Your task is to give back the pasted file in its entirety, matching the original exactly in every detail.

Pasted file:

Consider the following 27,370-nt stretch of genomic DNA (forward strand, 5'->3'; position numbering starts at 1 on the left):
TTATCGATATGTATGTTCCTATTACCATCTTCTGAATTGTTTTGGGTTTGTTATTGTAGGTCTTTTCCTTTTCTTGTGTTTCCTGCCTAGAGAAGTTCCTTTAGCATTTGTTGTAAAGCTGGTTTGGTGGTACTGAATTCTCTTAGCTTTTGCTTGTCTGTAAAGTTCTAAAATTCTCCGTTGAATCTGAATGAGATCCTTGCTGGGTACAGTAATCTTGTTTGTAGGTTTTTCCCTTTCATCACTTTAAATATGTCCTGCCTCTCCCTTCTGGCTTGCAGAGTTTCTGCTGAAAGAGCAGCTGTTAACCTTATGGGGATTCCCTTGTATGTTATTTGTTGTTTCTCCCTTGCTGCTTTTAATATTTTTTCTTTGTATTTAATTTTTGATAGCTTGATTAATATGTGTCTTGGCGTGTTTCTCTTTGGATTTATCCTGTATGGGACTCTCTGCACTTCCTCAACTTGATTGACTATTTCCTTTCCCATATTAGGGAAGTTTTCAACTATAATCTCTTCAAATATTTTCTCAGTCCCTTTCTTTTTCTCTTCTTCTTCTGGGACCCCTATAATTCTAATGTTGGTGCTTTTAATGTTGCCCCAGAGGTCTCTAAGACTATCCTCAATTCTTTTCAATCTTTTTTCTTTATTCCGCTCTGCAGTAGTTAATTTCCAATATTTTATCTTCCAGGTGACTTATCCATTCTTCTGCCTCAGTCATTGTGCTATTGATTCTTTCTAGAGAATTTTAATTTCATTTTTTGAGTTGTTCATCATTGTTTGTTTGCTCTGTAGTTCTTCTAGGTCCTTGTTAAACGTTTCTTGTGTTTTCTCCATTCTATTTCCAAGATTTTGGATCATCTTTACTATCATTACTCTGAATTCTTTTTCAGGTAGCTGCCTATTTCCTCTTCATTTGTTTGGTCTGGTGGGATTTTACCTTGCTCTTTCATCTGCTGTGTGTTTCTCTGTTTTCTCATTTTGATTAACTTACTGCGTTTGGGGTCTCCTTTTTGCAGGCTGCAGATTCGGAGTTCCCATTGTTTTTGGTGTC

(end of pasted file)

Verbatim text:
Consider the following 27,370-nt stretch of genomic DNA (forward strand, 5'->3'; position numbering starts at 1 on the left):
TTATCGATATGTATGTTCCTATTACCATCTTCTGAATTGTTTTGGGTTTGTTATTGTAGGTCTTTTCCTTTTCTTGTGTTTCCTGCCTAGAGAAGTTCCTTTAGCATTTGTTGTAAAGCTGGTTTGGTGGTACTGAATTCTCTTAGCTTTTGCTTGTCTGTAAAGTTCTAAAATTCTCCGTTGAATCTGAATGAGATCCTTGCTGGGTACAGTAATCTTGTTTGTAGGTTTTTCCCTTTCATCACTTTAAATATGTCCTGCCTCTCCCTTCTGGCTTGCAGAGTTTCTGCTGAAAGAGCAGCTGTTAACCTTATGGGGATTCCCTTGTATGTTATTTGTTGTTTCTCCCTTGCTGCTTTTAATATTTTTTCTTTGTATTTAATTTTTGATAGCTTGATTAATATGTGTCTTGGCGTGTTTCTCTTTGGATTTATCCTGTATGGGACTCTCTGCACTTCCTCAACTTGATTGACTATTTCCTTTCCCATATTAGGGAAGTTTTCAACTATAATCTCTTCAAATATTTTCTCAGTCCCTTTCTTTTTCTCTTCTTCTTCTGGGACCCCTATAATTCTAATGTTGGTGCTTTTAATGTTGCCCCAGAGGTCTCTAAGACTATCCTCAATTCTTTTCAATCTTTTTTCTTTATTCCGCTCTGCAGTAGTTAATTTCCAATATTTTATCTTCCAGGTGACTTATCCATTCTTCTGCCTCAGTCATTGTGCTATTGATTCTTTCTAGAGAATTTTAATTTCATTTTTTGAGTTGTTCATCATTGTTTGTTTGCTCTGTAGTTCTTCTAGGTCCTTGTTAAACGTTTCTTGTGTTTTCTCCATTCTATTTCCAAGATTTTGGATCATCTTTACTATCATTACTCTGAATTCTTTTTCAGGTAGCTGCCTATTTCCTCTTCATTTGTTTGGTCTGGTGGGATTTTACCTTGCTCTTTCATCTGCTGTGTGTTTCTCTGTTTTCTCATTTTGATTAACTTACTGCGTTTGGGGTCTCCTTTTTGCAGGCTGCAGATTCGGAGTTCCCATTGTTTTTGGTGTC